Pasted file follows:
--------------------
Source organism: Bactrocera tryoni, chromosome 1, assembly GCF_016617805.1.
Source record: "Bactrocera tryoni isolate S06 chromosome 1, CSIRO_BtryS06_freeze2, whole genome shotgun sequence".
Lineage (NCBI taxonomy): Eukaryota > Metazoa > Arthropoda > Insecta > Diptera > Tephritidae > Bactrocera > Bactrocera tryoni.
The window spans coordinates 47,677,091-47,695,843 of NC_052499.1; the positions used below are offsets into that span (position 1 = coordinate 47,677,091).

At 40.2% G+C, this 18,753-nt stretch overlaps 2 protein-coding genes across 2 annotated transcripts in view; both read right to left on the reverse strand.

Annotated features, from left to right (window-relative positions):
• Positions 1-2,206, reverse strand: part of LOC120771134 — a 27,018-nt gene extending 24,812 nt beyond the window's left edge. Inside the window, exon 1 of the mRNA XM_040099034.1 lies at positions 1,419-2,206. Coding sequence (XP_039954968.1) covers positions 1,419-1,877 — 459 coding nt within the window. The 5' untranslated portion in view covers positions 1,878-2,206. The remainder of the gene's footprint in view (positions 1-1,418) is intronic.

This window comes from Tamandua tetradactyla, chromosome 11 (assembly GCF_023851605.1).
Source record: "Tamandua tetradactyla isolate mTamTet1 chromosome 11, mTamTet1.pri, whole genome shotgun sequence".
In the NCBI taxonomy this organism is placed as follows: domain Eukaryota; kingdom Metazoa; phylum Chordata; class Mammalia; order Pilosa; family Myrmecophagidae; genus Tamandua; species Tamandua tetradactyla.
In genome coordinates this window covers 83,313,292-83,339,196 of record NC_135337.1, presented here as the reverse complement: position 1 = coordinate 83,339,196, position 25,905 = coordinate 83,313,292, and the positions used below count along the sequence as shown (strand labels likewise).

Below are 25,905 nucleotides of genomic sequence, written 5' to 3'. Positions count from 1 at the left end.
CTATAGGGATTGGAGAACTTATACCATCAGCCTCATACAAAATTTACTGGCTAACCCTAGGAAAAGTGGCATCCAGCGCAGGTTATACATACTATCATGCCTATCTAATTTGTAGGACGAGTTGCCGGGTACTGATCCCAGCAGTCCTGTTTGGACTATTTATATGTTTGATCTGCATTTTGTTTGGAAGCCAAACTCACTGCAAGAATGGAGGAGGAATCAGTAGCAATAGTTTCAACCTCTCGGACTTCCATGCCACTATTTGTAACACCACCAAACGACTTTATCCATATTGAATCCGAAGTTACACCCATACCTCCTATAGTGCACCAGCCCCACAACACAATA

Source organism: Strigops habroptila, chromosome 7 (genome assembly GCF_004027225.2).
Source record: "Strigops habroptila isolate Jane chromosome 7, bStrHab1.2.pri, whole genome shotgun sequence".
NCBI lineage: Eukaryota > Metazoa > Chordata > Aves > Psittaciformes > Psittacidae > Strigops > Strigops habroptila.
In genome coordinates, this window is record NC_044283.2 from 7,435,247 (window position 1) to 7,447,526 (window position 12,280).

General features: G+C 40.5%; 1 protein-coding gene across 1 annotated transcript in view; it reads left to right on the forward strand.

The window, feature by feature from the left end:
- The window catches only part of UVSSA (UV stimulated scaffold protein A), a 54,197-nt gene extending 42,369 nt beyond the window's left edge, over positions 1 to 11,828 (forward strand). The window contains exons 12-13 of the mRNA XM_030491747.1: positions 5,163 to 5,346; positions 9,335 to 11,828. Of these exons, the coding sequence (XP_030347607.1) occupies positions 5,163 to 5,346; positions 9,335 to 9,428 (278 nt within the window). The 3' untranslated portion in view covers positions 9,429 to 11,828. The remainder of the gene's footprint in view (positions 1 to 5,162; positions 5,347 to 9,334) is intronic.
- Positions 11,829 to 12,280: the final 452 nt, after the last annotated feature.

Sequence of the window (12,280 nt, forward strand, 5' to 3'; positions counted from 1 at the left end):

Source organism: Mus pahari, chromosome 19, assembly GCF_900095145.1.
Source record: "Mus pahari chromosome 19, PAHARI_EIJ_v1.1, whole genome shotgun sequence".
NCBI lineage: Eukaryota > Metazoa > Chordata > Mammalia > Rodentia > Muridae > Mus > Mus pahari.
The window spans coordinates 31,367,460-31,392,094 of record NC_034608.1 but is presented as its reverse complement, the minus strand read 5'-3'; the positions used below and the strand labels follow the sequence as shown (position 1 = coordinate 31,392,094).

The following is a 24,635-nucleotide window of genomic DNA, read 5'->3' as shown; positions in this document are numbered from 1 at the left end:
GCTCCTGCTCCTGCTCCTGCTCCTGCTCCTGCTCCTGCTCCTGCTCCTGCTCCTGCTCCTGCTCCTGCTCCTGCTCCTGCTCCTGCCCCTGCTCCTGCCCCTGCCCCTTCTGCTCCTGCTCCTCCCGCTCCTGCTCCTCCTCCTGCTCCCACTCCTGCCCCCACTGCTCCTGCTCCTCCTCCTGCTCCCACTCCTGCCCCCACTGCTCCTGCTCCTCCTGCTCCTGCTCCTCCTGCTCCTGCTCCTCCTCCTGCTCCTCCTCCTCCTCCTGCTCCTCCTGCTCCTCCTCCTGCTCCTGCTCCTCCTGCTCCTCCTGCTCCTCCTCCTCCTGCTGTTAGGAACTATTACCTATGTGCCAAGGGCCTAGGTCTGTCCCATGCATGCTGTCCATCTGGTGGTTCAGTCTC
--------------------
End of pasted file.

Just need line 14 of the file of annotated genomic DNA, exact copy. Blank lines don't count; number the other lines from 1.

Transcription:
Source organism: Strigops habroptila, chromosome 7 (genome assembly GCF_004027225.2).